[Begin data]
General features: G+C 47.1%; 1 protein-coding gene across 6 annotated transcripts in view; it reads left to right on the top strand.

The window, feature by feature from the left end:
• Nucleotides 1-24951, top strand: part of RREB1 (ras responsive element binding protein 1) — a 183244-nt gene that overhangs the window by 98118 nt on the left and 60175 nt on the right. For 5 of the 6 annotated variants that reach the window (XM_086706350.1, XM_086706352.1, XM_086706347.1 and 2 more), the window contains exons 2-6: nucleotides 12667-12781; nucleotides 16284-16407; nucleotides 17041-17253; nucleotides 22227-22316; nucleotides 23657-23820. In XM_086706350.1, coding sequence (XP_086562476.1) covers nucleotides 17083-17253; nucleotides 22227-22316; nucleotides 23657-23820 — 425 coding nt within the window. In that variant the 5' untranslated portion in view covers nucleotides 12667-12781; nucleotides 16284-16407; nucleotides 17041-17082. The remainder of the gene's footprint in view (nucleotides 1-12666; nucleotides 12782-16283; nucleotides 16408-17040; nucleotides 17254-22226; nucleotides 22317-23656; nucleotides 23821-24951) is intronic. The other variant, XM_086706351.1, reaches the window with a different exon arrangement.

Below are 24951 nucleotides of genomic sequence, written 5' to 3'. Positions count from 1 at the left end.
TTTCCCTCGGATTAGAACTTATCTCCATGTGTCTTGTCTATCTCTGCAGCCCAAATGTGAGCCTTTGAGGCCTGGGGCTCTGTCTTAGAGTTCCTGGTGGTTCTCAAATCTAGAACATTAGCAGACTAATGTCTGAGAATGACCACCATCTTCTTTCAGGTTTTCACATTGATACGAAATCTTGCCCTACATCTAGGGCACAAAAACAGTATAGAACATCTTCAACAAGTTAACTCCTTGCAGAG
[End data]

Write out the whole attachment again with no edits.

General features: G+C 47.1%; 1 protein-coding gene across 6 annotated transcripts in view; it reads left to right on the top strand.

The window, feature by feature from the left end:
• Nucleotides 1-24951, top strand: part of RREB1 (ras responsive element binding protein 1) — a 183244-nt gene that overhangs the window by 98118 nt on the left and 60175 nt on the right. For 5 of the 6 annotated variants that reach the window (XM_086706350.1, XM_086706352.1, XM_086706347.1 and 2 more), the window contains exons 2-6: nucleotides 12667-12781; nucleotides 16284-16407; nucleotides 17041-17253; nucleotides 22227-22316; nucleotides 23657-23820. In XM_086706350.1, coding sequence (XP_086562476.1) covers nucleotides 17083-17253; nucleotides 22227-22316; nucleotides 23657-23820 — 425 coding nt within the window. In that variant the 5' untranslated portion in view covers nucleotides 12667-12781; nucleotides 16284-16407; nucleotides 17041-17082. The remainder of the gene's footprint in view (nucleotides 1-12666; nucleotides 12782-16283; nucleotides 16408-17040; nucleotides 17254-22226; nucleotides 22317-23656; nucleotides 23821-24951) is intronic. The other variant, XM_086706351.1, reaches the window with a different exon arrangement.

Below are 24951 nucleotides of genomic sequence, written 5' to 3'. Positions count from 1 at the left end.
TTTCCCTCGGATTAGAACTTATCTCCATGTGTCTTGTCTATCTCTGCAGCCCAAATGTGAGCCTTTGAGGCCTGGGGCTCTGTCTTAGAGTTCCTGGTGGTTCTCAAATCTAGAACATTAGCAGACTAATGTCTGAGAATGACCACCATCTTCTTTCAGGTTTTCACATTGATACGAAATCTTGCCCTACATCTAGGGCACAAAAACAGTATAGAACATCTTCAACAAGTTAACTCCTTGCAGAG